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Cambodia’s Prime Minister Hun Sen attends a ceremony to mark the 66th anniversary of the establishment of the Cambodian People’s Party (CPP) in Phnom Penh, Cambodia, June 28, 2017. © 2017 Samrang Pring/Reuters

(Bangkok) – The Cambodian government should end its escalating campaign of politically-motivated harassment, intimidation, and legal action against the media, nongovernmental groups, and human rights defenders, Human Rights Watch said today.

The government of Prime Minister Hun Sen is widening its efforts to curtail or silence independent voices in the country.

During the week of August 21, 2017, the Cambodian government announced the expulsion of the nongovernmental, US-based National Democratic Institute (NDI), threatened to close the independent nonpartisan daily newspaper the Cambodia Daily, and forcibly ended broadcasts by the stations operated by Mohanokor Radio, which is owned by an opposition member of parliament, and stations operated by Voice of Democracy (VOD) Phnom Penh, which airs independent reports and viewpoints. The government also rescinded licenses to Voice of America and Radio Free Asia to broadcast in Cambodia on baseless allegations of registration and tax violations.

“The Cambodian government’s shutdown of independent media outlets and a respected democracy promotion group shows that Hun Sen is intensifying efforts to curb criticism of his rule,” said Phil Robertson, deputy Asia director. “Diplomats and donors should put Hun Sen on notice that if he doesn’t reverse course, elections in 2018 won’t be considered credible.”
The Cambodian government’s shutdown of independent media outlets and a respected democracy promotion group shows that Hun Sen is intensifying efforts to curb criticism of his rule.
Phil Robertson

Deputy Asia Director

On August 23, Cambodia’s foreign affairs ministry informed NDI that it must “stop operations and expel foreign staff from the Kingdom,” citing the repressive Law on Associations and Non-Governmental Organizations (LANGO). The arbitrary action, based on unsubstantiated allegations that the group failed to follow proper registration and taxation procedures, is the first forced closure of a nongovernmental organization using authority under that law. Human Rights Watch and other groups have severely criticized provisions of the law as violating the rights to freedom of expression and association.

The US Embassy in Phnom Penh issued a statement in support of NDI, which is funded by the US Democratic Party. It cited the group’s valid memorandum of understanding with the National Election Committee (NEC), its long history of impartial capacity-building activities with all political parties including the ruling Cambodian People’s Party, and its previously unchallenged submission of registration documents required under the new law in September 2016.

The Cambodian government has also set the stage for shuttering the Cambodia Daily, an independent and well-regarded source of news in English and Khmer operating since 1993. On August 5, 2017, tax authorities hit the newspaper with an arbitrary US$6.3 million tax bill despite refusing to review financial records provided by the publisher. The government alleged non-payment since 2007, and gave the newspaper 30 days to pay or “pack up and go,” as stated in a recent speech by Hun Sen, in which he also described the Cambodia Daily as a “thief.” In Davos in May, Hun Sen also criticized the newspaper for its critical coverage and referred to its reporters as “servants of foreigners.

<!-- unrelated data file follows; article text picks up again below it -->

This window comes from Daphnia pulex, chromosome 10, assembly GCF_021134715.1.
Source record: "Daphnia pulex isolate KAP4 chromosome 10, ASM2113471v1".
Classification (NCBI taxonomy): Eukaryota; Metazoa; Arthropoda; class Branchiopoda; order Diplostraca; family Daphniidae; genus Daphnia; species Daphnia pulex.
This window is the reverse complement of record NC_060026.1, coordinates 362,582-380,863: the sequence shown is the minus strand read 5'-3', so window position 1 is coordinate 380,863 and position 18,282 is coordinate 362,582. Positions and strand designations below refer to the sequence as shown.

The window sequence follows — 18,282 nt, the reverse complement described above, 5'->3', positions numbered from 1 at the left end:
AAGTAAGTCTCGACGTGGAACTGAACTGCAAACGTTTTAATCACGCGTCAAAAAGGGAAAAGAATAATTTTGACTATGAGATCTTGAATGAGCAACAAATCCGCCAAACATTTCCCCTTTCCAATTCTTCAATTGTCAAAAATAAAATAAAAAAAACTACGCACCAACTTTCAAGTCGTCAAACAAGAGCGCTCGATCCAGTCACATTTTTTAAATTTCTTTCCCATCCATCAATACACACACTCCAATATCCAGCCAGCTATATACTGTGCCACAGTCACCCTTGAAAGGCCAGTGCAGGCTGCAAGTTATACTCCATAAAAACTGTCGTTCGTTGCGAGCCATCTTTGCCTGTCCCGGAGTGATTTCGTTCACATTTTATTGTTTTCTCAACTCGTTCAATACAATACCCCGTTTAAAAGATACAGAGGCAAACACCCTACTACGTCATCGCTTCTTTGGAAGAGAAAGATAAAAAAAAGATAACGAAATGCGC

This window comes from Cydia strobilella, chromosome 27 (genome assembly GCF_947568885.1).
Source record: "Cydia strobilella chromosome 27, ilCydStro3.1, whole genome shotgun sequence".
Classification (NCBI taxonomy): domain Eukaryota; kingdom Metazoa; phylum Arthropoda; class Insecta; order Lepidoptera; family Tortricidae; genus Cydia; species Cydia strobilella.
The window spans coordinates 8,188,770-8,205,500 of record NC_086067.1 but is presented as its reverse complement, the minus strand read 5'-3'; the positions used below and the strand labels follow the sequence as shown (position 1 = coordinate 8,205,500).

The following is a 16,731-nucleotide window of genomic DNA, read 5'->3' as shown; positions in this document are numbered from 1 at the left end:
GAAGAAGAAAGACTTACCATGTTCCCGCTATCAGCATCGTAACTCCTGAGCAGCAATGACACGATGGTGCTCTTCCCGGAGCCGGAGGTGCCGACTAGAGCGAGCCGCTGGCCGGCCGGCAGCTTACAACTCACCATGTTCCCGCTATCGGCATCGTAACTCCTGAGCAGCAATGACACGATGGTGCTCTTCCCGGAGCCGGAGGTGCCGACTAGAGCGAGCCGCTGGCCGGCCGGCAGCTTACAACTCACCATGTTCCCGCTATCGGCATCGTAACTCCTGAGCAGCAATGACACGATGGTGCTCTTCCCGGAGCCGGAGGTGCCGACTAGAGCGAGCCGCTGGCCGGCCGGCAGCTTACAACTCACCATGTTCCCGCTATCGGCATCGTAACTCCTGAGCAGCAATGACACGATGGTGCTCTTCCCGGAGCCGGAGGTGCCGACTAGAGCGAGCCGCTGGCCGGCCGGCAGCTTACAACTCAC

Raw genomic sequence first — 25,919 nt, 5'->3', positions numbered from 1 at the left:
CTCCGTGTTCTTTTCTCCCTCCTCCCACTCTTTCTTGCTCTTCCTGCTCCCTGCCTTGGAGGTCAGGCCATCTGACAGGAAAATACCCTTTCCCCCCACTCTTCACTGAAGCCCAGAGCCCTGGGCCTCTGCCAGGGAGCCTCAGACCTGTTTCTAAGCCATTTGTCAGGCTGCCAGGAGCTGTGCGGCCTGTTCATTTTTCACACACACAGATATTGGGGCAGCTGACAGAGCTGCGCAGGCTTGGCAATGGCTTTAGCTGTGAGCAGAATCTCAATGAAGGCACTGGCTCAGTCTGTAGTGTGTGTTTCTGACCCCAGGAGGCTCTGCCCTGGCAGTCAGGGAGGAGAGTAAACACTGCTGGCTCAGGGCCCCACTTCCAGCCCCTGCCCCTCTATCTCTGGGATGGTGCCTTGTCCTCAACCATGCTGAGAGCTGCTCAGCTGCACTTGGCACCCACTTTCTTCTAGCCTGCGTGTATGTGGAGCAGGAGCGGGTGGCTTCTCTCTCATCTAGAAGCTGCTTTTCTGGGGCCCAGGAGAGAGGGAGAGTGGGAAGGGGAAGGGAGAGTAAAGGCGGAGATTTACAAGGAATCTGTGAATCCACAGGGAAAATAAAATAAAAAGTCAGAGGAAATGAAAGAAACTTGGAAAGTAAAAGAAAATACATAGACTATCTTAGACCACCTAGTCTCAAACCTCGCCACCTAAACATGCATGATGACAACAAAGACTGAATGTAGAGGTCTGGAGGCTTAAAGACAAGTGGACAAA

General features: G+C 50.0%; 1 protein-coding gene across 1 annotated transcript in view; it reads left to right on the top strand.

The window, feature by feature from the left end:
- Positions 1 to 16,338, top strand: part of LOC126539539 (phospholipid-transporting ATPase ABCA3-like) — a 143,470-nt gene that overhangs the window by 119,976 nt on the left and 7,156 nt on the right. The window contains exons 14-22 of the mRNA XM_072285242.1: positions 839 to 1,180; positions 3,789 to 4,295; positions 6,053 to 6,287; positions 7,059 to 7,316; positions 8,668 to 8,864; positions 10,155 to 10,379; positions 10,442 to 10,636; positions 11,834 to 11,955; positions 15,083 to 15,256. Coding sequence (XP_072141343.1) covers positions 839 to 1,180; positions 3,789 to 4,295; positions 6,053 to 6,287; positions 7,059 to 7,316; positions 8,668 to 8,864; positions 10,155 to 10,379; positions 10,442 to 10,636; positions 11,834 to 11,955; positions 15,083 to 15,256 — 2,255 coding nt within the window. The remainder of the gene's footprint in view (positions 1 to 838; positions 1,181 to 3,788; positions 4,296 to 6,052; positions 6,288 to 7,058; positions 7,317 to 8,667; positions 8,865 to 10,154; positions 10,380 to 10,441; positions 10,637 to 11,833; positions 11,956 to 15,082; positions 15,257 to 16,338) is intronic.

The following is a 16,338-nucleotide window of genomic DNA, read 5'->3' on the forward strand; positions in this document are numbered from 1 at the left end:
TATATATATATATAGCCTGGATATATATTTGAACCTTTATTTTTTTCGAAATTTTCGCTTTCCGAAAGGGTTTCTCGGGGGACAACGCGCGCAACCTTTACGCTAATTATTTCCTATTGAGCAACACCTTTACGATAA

“The Cambodia Daily has served as an important mainstay of independent news and objective criticism for 25 years even as the government’s tolerance for critical views has markedly declined,” Robertson said. “Closing the Daily would be a devastating blow to freedom of the press that would have an impact well beyond the paper’s readership.”

The Cambodia Daily’s editor-in-chief Jodie Dejonge stated this week that she expects the paper will be raided and closed by authorities on September 4, the tax department's deadline for payment.

The government has also taken steps against a consortium of nongovernmental organizations that worked together as the election-watch “Situation Room,” which reported on irregularities in the local commune elections in June. The government recently put the Situation Room under investigation for allegedly violating the new law on nongovernmental groups and serving as a base for a possible “color revolution” to topple the government.

Since the government ordered the Situation Room to stop its monitoring activities, three respected consortium organizations have received notices that they must address potential back tax issues. The three groups are the Cambodian League for the Promotion and Defense of Human Rights (LICADHO), the Cambodian Human Rights and Development Association (ADHOC), and the Committee for Free and Fair Elections in Cambodia (COMFREL).

“The list of news, human rights and democracy-promoting organizations under attack by the Cambodian government seems to grow by the minute,” Robertson said. “Hun Sen’s authoritarian rule is being chiseled in stone.”

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